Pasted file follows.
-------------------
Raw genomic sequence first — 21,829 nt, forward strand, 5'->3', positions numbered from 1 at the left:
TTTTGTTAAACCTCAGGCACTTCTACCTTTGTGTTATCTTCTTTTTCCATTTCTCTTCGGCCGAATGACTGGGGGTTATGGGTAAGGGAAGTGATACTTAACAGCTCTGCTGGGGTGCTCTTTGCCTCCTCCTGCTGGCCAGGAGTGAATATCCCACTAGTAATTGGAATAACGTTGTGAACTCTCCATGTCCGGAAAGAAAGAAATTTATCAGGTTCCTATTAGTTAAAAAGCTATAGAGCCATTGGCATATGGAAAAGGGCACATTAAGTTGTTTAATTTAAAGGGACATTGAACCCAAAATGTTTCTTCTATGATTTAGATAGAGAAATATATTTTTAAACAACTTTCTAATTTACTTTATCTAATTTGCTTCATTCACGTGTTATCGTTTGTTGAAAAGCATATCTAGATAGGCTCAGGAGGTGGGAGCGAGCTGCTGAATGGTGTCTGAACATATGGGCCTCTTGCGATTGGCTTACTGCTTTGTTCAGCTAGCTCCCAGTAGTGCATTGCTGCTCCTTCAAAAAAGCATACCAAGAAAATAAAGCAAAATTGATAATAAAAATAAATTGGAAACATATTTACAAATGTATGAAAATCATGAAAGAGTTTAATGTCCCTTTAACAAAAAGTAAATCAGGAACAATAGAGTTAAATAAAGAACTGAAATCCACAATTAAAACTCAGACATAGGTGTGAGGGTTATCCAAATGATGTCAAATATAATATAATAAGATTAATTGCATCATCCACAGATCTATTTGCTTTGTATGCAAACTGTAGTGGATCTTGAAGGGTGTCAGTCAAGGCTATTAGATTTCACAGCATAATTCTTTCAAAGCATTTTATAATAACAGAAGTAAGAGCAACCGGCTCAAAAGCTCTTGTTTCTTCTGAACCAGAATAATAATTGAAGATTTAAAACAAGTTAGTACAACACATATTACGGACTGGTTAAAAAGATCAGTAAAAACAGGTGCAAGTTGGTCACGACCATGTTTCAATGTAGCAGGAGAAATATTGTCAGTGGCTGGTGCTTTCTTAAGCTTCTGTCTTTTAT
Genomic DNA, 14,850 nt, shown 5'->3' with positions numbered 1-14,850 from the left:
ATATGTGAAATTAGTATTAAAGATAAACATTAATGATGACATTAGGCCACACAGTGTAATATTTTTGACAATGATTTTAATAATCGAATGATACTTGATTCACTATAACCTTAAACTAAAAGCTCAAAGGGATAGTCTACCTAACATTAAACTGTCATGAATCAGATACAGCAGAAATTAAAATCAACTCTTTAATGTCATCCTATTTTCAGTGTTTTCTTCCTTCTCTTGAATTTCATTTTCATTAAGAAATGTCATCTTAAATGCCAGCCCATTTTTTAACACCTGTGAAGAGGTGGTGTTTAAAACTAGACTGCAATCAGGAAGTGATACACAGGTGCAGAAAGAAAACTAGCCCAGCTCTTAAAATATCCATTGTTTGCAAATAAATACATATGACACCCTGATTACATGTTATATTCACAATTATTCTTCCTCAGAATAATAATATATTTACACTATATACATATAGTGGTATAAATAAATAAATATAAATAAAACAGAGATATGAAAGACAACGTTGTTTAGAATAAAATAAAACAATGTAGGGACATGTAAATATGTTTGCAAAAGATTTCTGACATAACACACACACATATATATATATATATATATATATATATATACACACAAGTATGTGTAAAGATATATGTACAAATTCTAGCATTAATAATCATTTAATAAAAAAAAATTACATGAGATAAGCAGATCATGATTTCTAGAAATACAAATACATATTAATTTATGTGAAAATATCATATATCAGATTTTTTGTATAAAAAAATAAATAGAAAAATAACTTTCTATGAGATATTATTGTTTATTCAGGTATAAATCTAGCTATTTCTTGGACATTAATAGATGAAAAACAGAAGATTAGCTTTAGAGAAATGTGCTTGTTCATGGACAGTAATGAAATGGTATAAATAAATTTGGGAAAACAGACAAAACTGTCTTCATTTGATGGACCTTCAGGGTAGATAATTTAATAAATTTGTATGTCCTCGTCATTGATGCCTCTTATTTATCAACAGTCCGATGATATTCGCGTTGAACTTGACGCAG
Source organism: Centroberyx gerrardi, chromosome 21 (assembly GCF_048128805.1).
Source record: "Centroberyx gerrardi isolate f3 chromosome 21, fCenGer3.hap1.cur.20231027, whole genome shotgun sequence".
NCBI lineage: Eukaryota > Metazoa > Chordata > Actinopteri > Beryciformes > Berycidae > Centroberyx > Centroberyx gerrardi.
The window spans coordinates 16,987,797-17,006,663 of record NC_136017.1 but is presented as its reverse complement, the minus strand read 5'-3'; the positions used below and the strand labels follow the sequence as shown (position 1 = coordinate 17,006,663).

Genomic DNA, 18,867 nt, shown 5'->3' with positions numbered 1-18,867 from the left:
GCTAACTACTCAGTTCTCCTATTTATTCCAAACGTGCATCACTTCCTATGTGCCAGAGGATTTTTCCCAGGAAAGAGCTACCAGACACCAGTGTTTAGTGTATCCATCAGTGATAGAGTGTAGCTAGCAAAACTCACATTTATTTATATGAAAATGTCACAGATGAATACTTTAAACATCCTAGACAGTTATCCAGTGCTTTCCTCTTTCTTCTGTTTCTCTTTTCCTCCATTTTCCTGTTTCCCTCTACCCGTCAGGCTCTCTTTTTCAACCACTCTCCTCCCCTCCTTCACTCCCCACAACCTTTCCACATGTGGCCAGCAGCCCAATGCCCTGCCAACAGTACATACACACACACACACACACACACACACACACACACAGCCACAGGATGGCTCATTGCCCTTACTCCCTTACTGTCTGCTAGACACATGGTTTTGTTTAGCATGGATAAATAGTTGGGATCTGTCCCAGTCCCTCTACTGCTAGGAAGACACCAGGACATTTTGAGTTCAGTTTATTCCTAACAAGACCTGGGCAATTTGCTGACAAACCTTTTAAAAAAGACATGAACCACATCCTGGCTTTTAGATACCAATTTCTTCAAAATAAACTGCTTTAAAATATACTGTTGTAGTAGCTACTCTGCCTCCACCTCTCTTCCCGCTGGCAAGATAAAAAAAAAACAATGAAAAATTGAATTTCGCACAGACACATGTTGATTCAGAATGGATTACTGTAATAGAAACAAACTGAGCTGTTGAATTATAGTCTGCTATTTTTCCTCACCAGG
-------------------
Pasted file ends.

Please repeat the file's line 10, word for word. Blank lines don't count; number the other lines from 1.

GCTAACTACTCAGTTCTCCTATTTATTCCAAACGTGCATCACTTCCTATGTGCCAGAGGATTTTTCCCAGGAAAGAGCTACCAGACACCAGTGTTTAGTGTATCCATCAGTGATAGAGTGTAGCTAGCAAAACTCACATTTATTTATATGAAAATGTCACAGATGAATACTTTAAACATCCTAGACAGTTATCCAGTGCTTTCCTCTTTCTTCTGTTTCTCTTTTCCTCCATTTTCCTGTTTCCCTCTACCCGTCAGGCTCTCTTTTTCAACCACTCTCCTCCCCTCCTTCACTCCCCACAACCTTTCCACATGTGGCCAGCAGCCCAATGCCCTGCCAACAGTACATACACACACACACACACACACACACACACACACACAGCCACAGGATGGCTCATTGCCCTTACTCCCTTACTGTCTGCTAGACACATGGTTTTGTTTAGCATGGATAAATAGTTGGGATCTGTCCCAGTCCCTCTACTGCTAGGAAGACACCAGGACATTTTGAGTTCAGTTTATTCCTAACAAGACCTGGGCAATTTGCTGACAAACCTTTTAAAAAAGACATGAACCACATCCTGGCTTTTAGATACCAATTTCTTCAAAATAAACTGCTTTAAAATATACTGTTGTAGTAGCTACTCTGCCTCCACCTCTCTTCCCGCTGGCAAGATAAAAAAAAAACAATGAAAAATTGAATTTCGCACAGACACATGTTGATTCAGAATGGATTACTGTAATAGAAACAAACTGAGCTGTTGAATTATAGTCTGCTATTTTTCCTCACCAGG